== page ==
When I was in high school (a long time ago when dinosaurs roamed the earth), I had the great privilege of participating in music tours organized by the school’s vocal and instrumental directors. Lucky enough to be based in London, these tours took us to Germany, Spain, Denmark … They are undoubtedly among my favorite teenage memories. I can’t tell you much about the performances, what we played, or where we played – my memories are of the social times with friends in hostels and on trains, searching for restaurants, and flirting with strangers. Important learning experiences for a teenager.
Fast forward many years … I just returned from a week in the UK where I organized a music tour for a group of students from the School of Rock. Several kids are seasoned world travelers, but many obtained their first passports for the trip. They performed 7 gigs in 7 days, were treated like “real” rock stars, and had the chance to see quite a few towns and cities in England – not to mention make friendships with local musicians and truly experience another culture.
The group pays hommage to the Beatles at Abbey Road. The kids are flanked by music teachers extraordinaire: Jim Love and Eric York
It was a great experience for the kids (their travel blog here), and one I’m glad to have helped provide. I relied heavily on friends from the past who helped with coordination and logistics. But in the end, all I can do is sigh with admiration for Georgia and Richard Bassett – my music directors from high school who did this every year with over 100 kids and a full orchestra (yes, we traveled with tubas). Now that the exhaustion and jet lag have begun to wear off, I am left with true awe for their dedication to students.
Here’s to the teachers who make a difference in our lives ….
And PS – if anyone knows how to forward this to the Bassetts in England, I’d appreciate it.
Wow! Cory Hite (with her band the Tigermen) is a semi-finalist in the SchoolJamsUSA national battle of the bands:
SchoolJam USA is based on the SchoolJam program developed and initiated by MusikMedia LLC in Germany. The program was created to promote the use of popular music in the traditional school setting.
NAMM, the National Association of Music Merchants, brought the initiative to the United States in 2007 as a pilot program called SchoolJam Texas. The program was so successful in Texas that in 2009/2010 we launched the first national SchoolJam USA battle of the bands.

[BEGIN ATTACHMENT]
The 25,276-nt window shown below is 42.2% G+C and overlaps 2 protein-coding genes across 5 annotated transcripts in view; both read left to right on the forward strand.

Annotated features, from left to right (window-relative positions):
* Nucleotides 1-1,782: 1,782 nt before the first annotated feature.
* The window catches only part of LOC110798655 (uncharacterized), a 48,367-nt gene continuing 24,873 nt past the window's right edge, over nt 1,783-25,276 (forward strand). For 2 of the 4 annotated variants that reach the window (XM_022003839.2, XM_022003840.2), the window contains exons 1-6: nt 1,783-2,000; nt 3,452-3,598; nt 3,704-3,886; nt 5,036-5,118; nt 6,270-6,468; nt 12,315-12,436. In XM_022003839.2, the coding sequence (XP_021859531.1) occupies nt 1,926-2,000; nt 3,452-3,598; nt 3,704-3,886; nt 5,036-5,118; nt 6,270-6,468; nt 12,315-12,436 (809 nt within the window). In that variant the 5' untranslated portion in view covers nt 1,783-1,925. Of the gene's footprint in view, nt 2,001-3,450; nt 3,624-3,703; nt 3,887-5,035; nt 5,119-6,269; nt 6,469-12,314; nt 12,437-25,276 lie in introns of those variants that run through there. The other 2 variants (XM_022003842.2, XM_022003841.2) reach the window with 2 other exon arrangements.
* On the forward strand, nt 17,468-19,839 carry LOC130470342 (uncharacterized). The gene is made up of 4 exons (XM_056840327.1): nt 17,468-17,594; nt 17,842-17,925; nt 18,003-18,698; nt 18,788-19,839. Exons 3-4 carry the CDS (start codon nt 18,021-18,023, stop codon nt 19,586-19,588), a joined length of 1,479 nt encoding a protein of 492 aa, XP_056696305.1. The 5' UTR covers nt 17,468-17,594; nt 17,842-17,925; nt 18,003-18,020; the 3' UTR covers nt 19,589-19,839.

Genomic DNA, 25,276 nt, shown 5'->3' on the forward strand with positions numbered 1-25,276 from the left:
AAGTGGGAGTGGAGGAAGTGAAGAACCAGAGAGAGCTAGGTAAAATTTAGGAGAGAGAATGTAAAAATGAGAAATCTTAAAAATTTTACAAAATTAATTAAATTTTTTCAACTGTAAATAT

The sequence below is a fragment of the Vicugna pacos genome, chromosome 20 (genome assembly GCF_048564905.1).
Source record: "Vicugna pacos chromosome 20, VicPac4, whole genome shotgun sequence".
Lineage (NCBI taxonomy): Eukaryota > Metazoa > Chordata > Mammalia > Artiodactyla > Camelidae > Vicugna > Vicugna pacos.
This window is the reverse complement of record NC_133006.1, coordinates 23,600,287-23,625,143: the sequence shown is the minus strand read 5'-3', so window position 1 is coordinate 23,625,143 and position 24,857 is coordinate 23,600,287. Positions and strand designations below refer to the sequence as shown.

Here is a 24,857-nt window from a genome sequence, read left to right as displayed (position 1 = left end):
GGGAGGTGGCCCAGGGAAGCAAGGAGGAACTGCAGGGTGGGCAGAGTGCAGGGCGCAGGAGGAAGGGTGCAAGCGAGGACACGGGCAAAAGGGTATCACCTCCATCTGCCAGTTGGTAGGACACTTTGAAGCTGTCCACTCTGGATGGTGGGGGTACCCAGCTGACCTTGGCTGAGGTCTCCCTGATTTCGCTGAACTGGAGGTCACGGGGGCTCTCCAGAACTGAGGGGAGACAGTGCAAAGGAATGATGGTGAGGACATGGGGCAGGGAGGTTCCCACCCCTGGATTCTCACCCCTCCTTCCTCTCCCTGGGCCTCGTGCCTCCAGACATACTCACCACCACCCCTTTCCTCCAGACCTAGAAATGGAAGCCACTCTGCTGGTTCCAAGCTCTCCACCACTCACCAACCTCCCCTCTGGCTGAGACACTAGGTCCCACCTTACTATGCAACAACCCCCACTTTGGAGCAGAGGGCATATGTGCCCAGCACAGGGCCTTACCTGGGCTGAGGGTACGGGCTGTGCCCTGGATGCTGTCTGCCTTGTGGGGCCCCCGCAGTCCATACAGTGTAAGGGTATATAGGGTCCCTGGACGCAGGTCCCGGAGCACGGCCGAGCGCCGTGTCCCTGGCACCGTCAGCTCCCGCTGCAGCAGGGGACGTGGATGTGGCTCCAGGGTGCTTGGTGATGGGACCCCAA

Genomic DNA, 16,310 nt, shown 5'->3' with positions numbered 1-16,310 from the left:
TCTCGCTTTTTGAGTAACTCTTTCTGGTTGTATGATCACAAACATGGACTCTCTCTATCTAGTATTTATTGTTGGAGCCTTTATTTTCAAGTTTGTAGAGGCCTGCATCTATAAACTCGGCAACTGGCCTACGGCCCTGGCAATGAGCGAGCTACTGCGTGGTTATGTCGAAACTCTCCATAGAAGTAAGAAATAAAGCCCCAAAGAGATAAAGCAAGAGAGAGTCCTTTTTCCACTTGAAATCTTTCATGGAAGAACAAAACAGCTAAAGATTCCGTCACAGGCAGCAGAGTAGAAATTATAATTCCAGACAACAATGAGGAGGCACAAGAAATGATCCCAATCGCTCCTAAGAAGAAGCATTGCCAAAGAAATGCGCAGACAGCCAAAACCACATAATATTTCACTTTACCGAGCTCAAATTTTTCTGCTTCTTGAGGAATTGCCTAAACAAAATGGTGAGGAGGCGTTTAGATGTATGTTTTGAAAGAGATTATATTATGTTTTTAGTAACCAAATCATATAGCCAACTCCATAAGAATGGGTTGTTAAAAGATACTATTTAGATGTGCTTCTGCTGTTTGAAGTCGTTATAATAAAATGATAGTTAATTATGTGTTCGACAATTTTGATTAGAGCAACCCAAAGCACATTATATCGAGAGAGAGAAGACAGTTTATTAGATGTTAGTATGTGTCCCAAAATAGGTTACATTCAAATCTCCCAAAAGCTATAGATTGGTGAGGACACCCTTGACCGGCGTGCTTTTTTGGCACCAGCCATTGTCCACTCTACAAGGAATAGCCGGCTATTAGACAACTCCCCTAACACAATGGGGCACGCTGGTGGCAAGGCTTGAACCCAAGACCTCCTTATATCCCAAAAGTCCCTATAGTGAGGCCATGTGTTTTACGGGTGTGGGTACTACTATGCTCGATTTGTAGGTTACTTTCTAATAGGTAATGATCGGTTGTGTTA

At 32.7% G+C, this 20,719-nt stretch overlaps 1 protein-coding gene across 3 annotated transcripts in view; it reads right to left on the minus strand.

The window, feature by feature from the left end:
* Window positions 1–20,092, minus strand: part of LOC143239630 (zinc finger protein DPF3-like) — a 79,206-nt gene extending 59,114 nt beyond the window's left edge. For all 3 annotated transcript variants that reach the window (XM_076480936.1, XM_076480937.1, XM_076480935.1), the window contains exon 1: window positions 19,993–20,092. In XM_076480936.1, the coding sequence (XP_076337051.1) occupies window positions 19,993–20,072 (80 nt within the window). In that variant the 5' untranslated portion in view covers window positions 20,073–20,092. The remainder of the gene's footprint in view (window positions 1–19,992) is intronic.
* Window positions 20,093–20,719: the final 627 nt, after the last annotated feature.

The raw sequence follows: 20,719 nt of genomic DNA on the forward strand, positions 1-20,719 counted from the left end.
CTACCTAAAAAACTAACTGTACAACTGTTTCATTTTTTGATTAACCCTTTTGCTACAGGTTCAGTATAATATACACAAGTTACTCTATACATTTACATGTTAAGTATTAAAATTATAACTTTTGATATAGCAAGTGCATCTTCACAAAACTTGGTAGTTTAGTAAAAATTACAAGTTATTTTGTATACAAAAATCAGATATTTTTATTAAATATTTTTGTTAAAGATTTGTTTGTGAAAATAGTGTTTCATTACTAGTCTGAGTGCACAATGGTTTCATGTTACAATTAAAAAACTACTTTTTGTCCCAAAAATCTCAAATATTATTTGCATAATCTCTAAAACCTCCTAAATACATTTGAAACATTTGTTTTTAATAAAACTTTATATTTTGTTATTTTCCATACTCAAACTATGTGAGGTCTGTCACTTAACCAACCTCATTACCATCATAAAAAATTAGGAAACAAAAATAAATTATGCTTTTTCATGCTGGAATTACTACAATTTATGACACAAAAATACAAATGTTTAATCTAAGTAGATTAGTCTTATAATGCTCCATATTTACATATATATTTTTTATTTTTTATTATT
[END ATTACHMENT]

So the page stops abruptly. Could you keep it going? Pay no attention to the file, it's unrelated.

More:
PLEASE, PLEASE, PLEASE … go to the SchoolJam voting site and register by filling out some information (don’t worry – they keep all info private, no spam) and vote …
With all the maudlin, tasteless, sensationalist coverage of Michael Jackson’s death … I was pleased to log onto Eternal Moonwalk – a global collaborative that pays tribute to the King of Pop. Young and old from around the world strut – backwards – to pay homage to Jackson with an endless moonwalk across the globe.
This music video was shot for Sour‘s ‘Hibi no Neiro’ (Tone of everyday) from their first mini album Water Flavor EP. The cast were selected from the actual Sour fan base, from many countries around the world. Each person and scene was filmed purely via webcam.
I’m a big fan of the Paul Green School of Rock. Paul Green has received a lot of publicity via School of Rock and the somewhat more accurate documentary, Rock School. But no one has really talked about the serious pedagogy underlying the “manifesto” that Green prints on every program and flyer he sends out. The premise is simple: present kids with a tough challenge that they’ll want to achieve. In the SOR example, it’s to learn to play (mostly by ear) instruments in order to reproduce well-known rock music. The students rehearse, both in private lessons and in group practice sessions. Then they put on a show. All the “bands” are fluid, so kids have to learn to play with a lot of other musicians of varying age and ability – no matter what they’re assigned. The music ranges from simple (Kiss, Ramones) to complex (Queen, Led Zeppelin).
I can personally attest for all that it’s done for my kid. She states frequently that she’d rather be at rock school than “regular school” (gulp). But who could blame her? When you’re 13, learning to sing Sweet Emotion and play bass on Welcome to the Jungle can really seem much more relevant than learning algebra.
But when I think of all the serious learning that goes on, I encourage her rockin’ more than discourage it. With meaningful goals (learn the music) attached to an authentic outcome (perform in a show), kids are engaged, solve problems, tackle challenges – all that we want for them in a learning situation. Now how to apply that to “regular” school … ?